Category Archives: Seye Jimo

2015 SYDNEY ACHIEVERS INTERNATIONAL SCHOLARSHIPS

The University of Sydney takes great pleasure in announcing the Sydney Achievers International Scholarships for new international students commencing at the University in 2015. These prestigious Scholarships will be offered to high achieving, academically meritorious, international students, inviting them to enjoy the Sydney experience at one of the finest institutions of higher education in the world.
Selection is based strictly on academic merit.

For all enquiries regarding Sydney Achievers scholarships please email international.admissions@sydney.edu.au.


Sydney Achievers International Scholarships (Undergraduate)

Benefits
  • AUD$10,000 each per annum, available for the CRICOS registered duration of a recipient’s program of study, for any Undergraduate program offered at the University of Sydney (subject to the recipient maintaining satisfactory academic progress each year).
  • No living allowance is payable.
Criteria for Eligibility
  • Applicants must have completed an Australian Year 12 qualification or an international senior secondary qualification accepted by the University with outstanding results, as deemed by the University of Sydney.
  • Students completing Foundation Studies Programs offered by Australian or New Zealand universities are eligible.
  • Students who have already commenced/completed tertiary studies, or students transferring with credit exemptions and/or advanced standing, are not eligible.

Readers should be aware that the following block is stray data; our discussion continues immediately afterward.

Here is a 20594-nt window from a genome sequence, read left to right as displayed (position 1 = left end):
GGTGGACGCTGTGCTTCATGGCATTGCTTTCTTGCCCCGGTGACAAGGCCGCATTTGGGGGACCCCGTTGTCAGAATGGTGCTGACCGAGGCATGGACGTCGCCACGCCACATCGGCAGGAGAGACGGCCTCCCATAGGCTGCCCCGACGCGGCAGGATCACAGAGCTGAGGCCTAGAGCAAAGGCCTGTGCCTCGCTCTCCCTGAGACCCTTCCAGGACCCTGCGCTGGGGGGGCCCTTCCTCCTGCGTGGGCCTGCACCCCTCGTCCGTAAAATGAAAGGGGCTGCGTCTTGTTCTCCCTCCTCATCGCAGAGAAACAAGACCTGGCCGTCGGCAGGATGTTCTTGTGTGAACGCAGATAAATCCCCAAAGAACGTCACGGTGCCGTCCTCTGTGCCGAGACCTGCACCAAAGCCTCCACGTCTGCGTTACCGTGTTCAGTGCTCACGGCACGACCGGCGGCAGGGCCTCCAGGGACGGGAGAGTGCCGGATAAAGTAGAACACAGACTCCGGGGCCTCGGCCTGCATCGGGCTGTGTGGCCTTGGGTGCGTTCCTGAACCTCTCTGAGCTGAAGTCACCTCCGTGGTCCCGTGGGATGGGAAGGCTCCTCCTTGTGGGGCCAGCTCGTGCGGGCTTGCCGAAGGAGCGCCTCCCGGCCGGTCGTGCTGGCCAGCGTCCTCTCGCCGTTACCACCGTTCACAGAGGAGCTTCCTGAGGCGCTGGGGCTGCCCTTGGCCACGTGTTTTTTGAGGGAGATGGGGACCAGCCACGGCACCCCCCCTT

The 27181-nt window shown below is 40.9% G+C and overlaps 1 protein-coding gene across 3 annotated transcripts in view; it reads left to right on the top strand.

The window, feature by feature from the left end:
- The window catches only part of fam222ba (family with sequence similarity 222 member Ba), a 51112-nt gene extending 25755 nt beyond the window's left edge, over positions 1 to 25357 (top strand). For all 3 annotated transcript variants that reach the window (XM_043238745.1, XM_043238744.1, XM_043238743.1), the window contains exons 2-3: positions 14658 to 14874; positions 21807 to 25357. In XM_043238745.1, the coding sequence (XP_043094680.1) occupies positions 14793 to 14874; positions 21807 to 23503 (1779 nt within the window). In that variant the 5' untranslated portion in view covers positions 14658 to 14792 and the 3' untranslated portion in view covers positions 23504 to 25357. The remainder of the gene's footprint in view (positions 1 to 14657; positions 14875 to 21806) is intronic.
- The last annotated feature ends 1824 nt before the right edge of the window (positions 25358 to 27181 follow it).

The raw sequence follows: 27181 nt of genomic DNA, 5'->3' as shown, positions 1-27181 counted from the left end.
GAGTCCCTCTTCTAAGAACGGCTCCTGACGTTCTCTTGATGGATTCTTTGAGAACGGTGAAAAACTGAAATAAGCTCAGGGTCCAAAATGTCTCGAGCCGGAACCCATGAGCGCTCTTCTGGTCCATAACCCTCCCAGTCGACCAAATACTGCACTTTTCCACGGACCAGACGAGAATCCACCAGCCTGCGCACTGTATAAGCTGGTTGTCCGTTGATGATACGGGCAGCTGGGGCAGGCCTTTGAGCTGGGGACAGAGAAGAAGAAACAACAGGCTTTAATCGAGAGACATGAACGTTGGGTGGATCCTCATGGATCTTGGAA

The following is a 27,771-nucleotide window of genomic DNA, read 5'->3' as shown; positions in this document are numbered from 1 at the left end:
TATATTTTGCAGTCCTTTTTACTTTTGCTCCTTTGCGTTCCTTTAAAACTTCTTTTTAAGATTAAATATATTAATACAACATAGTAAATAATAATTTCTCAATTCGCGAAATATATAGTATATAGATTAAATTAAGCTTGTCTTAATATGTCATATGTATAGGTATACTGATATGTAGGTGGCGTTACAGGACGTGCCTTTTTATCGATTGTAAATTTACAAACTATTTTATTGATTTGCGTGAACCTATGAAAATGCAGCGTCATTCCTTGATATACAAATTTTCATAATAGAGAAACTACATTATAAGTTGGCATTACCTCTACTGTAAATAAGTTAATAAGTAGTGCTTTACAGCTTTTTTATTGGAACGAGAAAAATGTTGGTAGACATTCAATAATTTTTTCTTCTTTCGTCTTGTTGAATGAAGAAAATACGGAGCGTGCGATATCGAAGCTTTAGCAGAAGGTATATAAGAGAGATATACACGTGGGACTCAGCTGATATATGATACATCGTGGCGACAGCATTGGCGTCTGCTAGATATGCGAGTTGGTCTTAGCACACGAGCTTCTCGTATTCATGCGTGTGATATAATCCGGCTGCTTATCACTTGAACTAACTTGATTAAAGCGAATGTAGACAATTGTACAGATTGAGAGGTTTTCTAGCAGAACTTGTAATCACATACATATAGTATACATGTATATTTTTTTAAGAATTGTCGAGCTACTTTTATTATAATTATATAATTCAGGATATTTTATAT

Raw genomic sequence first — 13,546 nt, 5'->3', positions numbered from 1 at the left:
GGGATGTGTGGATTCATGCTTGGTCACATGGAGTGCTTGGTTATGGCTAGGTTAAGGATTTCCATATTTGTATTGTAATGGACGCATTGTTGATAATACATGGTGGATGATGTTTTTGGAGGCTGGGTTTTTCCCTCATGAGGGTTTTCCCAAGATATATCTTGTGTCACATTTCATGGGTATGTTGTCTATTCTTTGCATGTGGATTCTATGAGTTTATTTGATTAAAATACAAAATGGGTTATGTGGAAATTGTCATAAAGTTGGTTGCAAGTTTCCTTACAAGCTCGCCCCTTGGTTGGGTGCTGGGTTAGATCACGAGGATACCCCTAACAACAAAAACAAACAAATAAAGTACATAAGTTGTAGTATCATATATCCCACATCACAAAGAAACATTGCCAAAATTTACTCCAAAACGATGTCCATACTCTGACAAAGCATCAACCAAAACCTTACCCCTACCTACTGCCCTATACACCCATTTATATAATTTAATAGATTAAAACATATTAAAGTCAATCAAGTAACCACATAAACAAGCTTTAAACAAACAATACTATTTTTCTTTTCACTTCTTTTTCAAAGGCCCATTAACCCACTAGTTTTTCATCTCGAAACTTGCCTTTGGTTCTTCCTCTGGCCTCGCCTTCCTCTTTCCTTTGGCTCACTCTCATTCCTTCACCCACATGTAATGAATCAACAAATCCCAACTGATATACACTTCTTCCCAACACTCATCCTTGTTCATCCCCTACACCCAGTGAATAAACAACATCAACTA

For further information on equivalents to Australian Year 12 qualifications and a table showing standard academic requirements for some of these examinations relative to ATAR scores see:
Undergraduate entry requirements

To enquire about this scholarship: email international.admissions@sydney.edu.au.

Sydney Achievers International Scholarships (Postgraduate)

Benefits
  • AUD$10,000 each per annum (ie, $15,000 in total for a 1.5 year program, $20,000 in total for a 2 year program), available for the CRICOS registered duration of a recipient’s program of study, for any Postgraduate Coursework program offered at the University of Sydney (subject to the recipient maintaining satisfactory academic progress each year).
  • No living allowance is payable.
Criteria for Eligibility
  • Applicants must have completed the equivalent of an Australian Bachelor degree qualification with outstanding results based on the Australian grading system, as deemed by the University of Sydney.
  • Students who have already commenced/completed postgraduate studies are not eligible.

To enquire about this scholarship: email international.admissions@sydney.edu.au.


Application and Selection Procedures

  • No separate application is required for the scholarship. Applications for Admission to Semester Two 2015 are now open. To apply, visit our FIND A COURSE website.